I'm blogging about fashionable events, strategies and campaigns worldwide. PR Pret-a-Porter is about public relations, branding, marketing, e-stuff and what I recommend as a fine observer of the market.

The governments of almost two-thirds of the 193 UN-member countries are present on Twitter, while 45 percent of the 264 accounts analyzed are personal accounts of heads of state and government. Out of these just 30 world leaders tweet themselves and very few on a regular basis, revealed the “Twiplomacy” study, which is described by the PR firm Burson-Marsteller as the first-ever global study of world leaders on Twitter.

The study shows that while the social network invites direct interaction between users, few world leaders take advantage of this opportunity to develop connections. Almost half of world leader accounts analyzed don’t follow any of their peers. A quarter of world leaders and governments follow President Barack Obama and the White House, but @BarackObama and the @WhiteHouse have established mutual Twitter relations with only three other world leaders: Norway’s Jens Stoltenberg (@jensstoltenberg), the UK Prime Minister David Cameron (@Number10gov) and Russia’s Dmitry Medvedev (@MedvedevRussiaE).

Venezuelan President Hugo Chávez (@chavezcandanga) is the second most followed leader with 3,253,669 followers, followed by the White House (2,992,767), Queen Rania of Jordan (@QueenRania) with 2,213,832 and the UK prime minister (2,022,685).

Some 264 world leaders now have a Twitter account, and researchers believe that 30 of them do their own tweeting. Altogether they have sent more than 350,000 tweets to almost 52 million followers, the study shows.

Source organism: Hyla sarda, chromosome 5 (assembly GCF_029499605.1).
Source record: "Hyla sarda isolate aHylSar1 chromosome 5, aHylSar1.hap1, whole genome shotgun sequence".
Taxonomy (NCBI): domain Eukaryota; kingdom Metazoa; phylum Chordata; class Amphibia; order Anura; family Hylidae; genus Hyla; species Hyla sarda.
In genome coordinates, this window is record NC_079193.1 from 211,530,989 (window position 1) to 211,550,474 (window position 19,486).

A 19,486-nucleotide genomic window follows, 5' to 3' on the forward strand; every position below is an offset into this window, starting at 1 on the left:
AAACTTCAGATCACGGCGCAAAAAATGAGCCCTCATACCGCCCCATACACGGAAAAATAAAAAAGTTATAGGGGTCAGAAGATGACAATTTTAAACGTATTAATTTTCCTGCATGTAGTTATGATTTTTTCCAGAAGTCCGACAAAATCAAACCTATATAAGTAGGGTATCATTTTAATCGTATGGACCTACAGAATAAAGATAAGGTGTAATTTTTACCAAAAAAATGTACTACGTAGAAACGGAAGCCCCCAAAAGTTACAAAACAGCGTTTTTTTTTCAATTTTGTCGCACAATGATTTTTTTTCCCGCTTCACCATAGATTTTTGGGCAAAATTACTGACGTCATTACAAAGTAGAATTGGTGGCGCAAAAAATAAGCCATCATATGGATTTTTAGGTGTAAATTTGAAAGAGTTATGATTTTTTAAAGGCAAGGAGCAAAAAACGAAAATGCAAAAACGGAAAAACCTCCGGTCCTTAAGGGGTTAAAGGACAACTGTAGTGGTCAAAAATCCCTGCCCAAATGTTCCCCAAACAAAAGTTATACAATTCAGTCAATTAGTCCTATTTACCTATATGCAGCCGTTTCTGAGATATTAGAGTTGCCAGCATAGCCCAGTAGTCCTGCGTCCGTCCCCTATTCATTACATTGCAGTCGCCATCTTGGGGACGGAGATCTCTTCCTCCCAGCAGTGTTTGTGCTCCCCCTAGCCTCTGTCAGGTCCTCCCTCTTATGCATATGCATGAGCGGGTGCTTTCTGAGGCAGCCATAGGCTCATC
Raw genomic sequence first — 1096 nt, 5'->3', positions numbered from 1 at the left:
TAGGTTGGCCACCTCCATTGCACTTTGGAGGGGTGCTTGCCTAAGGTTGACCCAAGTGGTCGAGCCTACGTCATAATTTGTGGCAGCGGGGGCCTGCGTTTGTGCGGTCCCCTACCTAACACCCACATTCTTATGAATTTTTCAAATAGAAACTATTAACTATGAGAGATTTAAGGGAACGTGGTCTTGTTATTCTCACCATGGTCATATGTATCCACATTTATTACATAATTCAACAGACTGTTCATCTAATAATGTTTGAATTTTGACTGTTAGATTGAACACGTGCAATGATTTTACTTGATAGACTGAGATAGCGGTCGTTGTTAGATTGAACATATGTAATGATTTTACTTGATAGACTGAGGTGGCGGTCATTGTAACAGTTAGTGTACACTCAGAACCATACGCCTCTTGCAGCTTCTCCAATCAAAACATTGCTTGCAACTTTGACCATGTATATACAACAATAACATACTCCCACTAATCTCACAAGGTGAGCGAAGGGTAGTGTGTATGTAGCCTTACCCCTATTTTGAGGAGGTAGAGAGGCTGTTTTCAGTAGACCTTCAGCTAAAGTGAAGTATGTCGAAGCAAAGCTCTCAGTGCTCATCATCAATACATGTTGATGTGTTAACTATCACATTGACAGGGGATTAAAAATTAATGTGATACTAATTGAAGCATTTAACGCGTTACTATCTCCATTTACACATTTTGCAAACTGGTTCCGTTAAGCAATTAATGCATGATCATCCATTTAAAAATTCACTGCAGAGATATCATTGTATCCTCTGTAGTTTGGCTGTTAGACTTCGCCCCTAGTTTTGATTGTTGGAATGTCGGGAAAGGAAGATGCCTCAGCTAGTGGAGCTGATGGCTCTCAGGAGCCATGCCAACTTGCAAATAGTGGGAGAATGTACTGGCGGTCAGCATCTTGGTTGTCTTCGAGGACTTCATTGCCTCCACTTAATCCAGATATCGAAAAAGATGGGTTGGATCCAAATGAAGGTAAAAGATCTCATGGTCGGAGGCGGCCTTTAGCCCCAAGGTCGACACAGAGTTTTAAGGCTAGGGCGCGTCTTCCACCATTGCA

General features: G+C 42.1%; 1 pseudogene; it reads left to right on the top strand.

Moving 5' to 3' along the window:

World leaders tweet in 43 languages, with English favored by 90 of the accounts. Spanish is the next most-used, with 41 accounts, French is third with 25 accounts and Arabic fourth with 17 accounts.

The data, gathered in July, looked at more than 30 variables such as tweets, retweets and hashtags.

More about the “Twiplomacy” study here.

Another interesting study I found about politics on Twitter can be read here: Politics issue @Twitter.

Better tomorrow,

PR Pret-a-Porter.

Advertisements

Leave a Reply

Fill in your details below or click an icon to log in:

WordPress.com Logo

You are commenting using your WordPress.com account. Log Out / Change )

Twitter picture

You are commenting using your Twitter account. Log Out / Change )

Facebook photo

You are commenting using your Facebook account. Log Out / Change )

Google+ photo

You are commenting using your Google+ account. Log Out / Change )

Connecting to %s

Tag Cloud

%d bloggers like this: